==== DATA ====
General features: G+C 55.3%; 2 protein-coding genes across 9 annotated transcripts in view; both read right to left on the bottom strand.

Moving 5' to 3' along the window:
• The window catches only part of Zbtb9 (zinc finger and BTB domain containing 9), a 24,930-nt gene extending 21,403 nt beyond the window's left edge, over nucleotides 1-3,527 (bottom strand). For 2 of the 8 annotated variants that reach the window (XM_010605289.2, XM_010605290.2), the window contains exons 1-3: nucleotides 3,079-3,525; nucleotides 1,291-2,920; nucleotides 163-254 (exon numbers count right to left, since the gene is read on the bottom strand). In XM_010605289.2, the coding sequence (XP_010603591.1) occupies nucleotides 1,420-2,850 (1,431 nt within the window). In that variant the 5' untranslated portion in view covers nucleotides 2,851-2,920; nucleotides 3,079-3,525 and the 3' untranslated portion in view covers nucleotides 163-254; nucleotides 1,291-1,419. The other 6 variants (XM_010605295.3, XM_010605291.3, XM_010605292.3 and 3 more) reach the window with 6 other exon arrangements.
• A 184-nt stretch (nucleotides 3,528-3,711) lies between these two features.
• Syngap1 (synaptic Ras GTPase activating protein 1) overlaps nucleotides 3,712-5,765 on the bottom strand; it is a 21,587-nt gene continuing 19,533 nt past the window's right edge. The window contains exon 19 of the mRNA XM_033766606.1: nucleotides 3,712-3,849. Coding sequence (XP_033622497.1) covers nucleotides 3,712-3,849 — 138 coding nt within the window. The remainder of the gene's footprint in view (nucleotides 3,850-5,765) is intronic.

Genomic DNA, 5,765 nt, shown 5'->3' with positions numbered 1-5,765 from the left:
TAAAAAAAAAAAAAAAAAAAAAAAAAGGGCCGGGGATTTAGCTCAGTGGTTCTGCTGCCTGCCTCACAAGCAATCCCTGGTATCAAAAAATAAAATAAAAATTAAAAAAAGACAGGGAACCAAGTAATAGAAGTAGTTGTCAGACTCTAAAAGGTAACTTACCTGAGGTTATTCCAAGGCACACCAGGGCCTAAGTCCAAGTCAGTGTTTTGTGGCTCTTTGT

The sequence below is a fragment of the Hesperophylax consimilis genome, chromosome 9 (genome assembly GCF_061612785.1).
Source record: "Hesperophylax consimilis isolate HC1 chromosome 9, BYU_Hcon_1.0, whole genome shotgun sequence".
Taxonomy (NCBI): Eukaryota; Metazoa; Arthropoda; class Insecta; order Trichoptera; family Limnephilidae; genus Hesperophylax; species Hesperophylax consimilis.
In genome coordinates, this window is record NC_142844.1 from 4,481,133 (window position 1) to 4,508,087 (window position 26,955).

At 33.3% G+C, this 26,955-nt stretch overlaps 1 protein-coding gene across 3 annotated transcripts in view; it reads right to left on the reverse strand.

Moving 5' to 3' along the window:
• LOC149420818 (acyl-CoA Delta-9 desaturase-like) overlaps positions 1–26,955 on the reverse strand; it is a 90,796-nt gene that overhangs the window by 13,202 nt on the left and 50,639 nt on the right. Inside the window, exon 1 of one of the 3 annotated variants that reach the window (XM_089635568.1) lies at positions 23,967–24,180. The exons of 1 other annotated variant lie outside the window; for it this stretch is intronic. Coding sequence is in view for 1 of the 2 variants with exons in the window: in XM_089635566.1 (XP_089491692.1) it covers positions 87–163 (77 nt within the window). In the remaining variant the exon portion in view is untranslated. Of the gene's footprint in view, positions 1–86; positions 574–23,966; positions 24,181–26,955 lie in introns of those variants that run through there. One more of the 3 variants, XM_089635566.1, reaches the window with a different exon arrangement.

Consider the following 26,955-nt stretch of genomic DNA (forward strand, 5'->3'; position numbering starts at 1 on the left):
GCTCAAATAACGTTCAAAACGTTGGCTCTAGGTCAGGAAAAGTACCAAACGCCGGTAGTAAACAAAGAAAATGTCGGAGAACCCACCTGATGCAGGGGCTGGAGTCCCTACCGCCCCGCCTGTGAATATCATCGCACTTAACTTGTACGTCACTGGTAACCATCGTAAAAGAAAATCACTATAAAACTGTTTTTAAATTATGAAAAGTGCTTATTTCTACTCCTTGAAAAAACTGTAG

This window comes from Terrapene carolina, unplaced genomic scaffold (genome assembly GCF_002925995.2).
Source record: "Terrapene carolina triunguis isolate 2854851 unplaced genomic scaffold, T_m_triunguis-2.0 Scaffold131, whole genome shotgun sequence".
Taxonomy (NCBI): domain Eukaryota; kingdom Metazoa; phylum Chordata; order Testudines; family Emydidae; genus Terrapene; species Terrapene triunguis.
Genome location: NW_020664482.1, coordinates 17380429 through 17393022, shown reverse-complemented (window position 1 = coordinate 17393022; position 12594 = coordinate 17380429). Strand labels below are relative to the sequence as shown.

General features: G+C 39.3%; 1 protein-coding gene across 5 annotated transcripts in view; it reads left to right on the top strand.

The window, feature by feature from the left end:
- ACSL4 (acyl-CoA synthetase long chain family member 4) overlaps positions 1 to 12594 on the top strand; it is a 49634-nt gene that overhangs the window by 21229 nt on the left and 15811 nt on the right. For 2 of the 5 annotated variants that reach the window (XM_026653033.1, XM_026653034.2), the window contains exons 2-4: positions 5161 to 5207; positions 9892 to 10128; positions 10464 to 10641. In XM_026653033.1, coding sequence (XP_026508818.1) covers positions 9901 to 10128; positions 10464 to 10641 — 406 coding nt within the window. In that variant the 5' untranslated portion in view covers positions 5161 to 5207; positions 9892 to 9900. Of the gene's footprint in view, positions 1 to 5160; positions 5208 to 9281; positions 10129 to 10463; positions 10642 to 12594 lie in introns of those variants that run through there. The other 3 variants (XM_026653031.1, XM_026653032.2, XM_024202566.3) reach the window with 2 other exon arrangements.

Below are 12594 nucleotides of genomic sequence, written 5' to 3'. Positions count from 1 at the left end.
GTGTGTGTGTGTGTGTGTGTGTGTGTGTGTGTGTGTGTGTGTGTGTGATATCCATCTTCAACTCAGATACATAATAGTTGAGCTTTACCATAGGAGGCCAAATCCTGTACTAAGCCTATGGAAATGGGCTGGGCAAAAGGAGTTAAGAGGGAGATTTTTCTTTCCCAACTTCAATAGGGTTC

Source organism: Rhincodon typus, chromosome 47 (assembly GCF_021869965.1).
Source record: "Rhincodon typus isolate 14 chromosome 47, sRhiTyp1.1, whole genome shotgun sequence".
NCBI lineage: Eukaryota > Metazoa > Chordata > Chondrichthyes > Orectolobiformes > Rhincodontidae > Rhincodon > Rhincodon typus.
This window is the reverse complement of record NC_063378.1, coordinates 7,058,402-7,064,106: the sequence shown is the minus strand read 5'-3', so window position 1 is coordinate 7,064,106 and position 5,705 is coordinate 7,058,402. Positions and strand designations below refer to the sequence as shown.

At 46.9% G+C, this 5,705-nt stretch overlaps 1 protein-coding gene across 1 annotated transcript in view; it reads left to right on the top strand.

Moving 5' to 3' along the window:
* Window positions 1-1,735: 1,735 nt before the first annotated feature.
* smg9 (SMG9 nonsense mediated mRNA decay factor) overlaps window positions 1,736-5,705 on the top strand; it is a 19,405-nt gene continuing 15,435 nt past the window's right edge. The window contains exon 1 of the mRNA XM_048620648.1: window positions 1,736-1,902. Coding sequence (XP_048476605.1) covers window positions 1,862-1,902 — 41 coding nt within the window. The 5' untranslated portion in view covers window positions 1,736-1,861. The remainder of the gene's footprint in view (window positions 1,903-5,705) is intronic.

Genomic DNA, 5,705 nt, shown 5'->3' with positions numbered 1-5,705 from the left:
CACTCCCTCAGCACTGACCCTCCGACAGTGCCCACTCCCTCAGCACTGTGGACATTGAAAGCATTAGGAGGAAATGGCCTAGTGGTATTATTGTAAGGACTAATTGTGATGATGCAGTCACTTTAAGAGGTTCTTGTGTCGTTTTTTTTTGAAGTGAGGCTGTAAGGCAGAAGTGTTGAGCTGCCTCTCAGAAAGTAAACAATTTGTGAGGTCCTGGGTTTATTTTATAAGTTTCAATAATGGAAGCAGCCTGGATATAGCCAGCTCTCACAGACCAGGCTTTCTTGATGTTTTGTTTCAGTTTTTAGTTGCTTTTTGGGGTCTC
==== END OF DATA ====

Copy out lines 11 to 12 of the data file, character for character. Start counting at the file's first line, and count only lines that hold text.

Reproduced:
In genome coordinates, this window is record NC_142844.1 from 4,481,133 (window position 1) to 4,508,087 (window position 26,955).

At 33.3% G+C, this 26,955-nt stretch overlaps 1 protein-coding gene across 3 annotated transcripts in view; it reads right to left on the reverse strand.